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The Honolulu Advertiser
Posted on: Wednesday, June 2, 2010

Union fears loss of jobs in hotel plan

by Andrew Gomes
Advertiser Staff Writer

The city Department of Planning and Permitting held a public hearing yesterday on redevelopment plans for the Princess Kaiulani and Moana Surfrider hotels in Waikīkī, and the turnout was largely a mix of officials connected to the project and hotel employees concerned about job security.

Unionized employees of the two hotels and other supporters of Unite Here Local 5 wearing red union T-shirts packed the hearing at Ala Moana Beach Park's McCoy Pavilion to express fears that jobs could be lost without commitments from property owner Kyo-ya Hotels & Resorts.

Union supporters accounted for close to half of the roughly 200 estimated people at the hearing, and some held signs that read "No job guarantees? No condos." and "Jobs yes, Condos no."

The city permitting agency heard testimony from 25 people, and most of the comments came from construction and hotel industry officials who supported the estimated $700 million project without conditions.

Local 5 last month filed a lawsuit in Circuit Court against Kyo-ya, alleging that the company's environmental impact statement presents misleading information as to how many people the hotels will employ after redevelopment.

The project calls for replacing an eight-story beachfront hotel wing at the Moana with a 26-story tower. At the Kaiulani, two hotel buildings would be replaced by one larger tower, and a third tower would be renovated.

Between the two properties, the total number of hotel rooms would decline by 119, from 1,954 to 1,835. Added to the properties would be 101 residential condominiums and 210 condo-hotel units sold to individual investors.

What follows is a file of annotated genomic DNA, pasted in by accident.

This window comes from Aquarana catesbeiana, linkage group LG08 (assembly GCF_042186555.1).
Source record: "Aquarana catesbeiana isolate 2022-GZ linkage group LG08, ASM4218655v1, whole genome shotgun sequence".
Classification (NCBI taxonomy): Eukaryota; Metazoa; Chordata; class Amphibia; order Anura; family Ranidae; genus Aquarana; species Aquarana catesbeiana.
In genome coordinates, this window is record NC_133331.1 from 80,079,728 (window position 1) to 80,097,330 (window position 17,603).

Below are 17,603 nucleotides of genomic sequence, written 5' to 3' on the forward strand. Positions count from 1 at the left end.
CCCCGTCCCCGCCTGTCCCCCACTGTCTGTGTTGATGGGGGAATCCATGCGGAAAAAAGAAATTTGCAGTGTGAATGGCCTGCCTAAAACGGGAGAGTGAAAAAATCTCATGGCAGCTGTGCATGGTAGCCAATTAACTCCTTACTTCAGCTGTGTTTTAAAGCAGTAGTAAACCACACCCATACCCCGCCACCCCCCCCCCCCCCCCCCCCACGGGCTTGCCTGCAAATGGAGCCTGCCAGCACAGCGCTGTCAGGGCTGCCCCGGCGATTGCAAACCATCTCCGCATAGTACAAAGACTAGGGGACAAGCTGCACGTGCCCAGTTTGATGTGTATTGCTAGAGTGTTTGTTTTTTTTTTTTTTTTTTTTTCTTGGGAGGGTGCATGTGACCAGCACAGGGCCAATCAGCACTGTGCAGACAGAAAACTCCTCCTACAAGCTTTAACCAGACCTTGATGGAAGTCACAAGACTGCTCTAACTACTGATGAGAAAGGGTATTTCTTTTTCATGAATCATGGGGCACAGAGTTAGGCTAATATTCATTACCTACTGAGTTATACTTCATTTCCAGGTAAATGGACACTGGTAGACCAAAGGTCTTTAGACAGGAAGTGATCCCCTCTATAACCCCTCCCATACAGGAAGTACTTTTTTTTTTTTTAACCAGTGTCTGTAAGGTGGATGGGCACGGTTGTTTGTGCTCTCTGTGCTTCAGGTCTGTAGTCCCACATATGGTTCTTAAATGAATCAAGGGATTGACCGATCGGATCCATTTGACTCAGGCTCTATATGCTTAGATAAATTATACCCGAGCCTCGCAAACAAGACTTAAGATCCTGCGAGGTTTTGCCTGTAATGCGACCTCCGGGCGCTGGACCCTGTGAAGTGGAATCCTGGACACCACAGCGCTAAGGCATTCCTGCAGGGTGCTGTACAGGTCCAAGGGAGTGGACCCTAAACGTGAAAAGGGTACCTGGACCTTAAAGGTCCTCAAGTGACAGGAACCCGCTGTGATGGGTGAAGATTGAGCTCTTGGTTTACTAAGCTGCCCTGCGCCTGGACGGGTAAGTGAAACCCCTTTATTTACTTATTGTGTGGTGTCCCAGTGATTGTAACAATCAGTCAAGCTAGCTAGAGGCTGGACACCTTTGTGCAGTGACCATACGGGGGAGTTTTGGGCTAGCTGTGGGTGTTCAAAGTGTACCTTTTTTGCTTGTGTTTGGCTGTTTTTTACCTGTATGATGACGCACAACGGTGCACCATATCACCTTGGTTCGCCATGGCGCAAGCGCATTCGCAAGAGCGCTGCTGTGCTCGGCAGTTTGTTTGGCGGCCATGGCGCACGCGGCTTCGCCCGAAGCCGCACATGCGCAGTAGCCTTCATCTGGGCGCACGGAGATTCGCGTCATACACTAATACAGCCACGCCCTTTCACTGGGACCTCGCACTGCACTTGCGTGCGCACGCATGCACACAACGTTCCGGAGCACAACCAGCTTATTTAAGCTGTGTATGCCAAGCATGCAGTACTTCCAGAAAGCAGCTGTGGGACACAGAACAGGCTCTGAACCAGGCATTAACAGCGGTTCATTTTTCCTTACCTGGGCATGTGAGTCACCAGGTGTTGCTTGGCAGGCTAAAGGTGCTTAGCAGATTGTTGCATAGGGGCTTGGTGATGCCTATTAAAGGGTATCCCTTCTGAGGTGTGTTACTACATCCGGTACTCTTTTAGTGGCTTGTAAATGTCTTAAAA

Kyo-ya has said it expects the number of employees at the two hotels to increase from 878 to 1,287, for a total of 409, largely because luxury upgrades will require better service and more workers.

But Local 5 officials, who say they support redevelopment of the two hotels, question the projection because Kyo-ya in the EIS reserves a right to change the number of hotel rooms in its plan.

Daniel Irwin, a Local 5 staffer, told the agency's hearings officer that the ability to add more condos is a "back door" that would allow Kyo-ya to increase condo sales and reduce hotel jobs.

Other Local 5 members asked the agency to require a minimum hotel room count.

"Please preserve our hotel rooms that preserve our jobs," said Anne Towey Joyer, a 30-year employee at Kyo-ya hotels. "We need something we can count on."

Kyo-ya Executive Vice President and Chief Operating Officer Ernest Nishizaki said the company is confident in its projections that call for more jobs, but ultimately financing terms for the project and hotel occupancy will dictate how many condos are included and how many hotel jobs are needed.

"We value our employees," he said. "We're going to do everything we can to meet their needs."

Condos have become an attractive source for hotel companies to finance development by providing a large return from unit sales that help pay for hotel construction. Kyo-ya said condos are needed to help finance its project, and that the exact number won't be certain until construction and financing costs are known.

Kyo-ya needs a Special Management Area permit from the county to replace the Moana's eight-story Diamond Head Tower with a high-rise with 185 hotel rooms and 40 residences. Part of the proposed project, including an infinity pool, would extend into shoreline setback areas, but would also result in new views of the ocean from Kalākaua Avenue, about 100 public surfboard racks and $500,000 toward a state beach replenishment project.

The Planning and Permitting agency will consider the impacts of the project as well as the public testimony in forming a recommendation it will present to the City Council by June 24.

Kyo-ya has previously said that construction could begin in 2012 if approvals are granted without delay.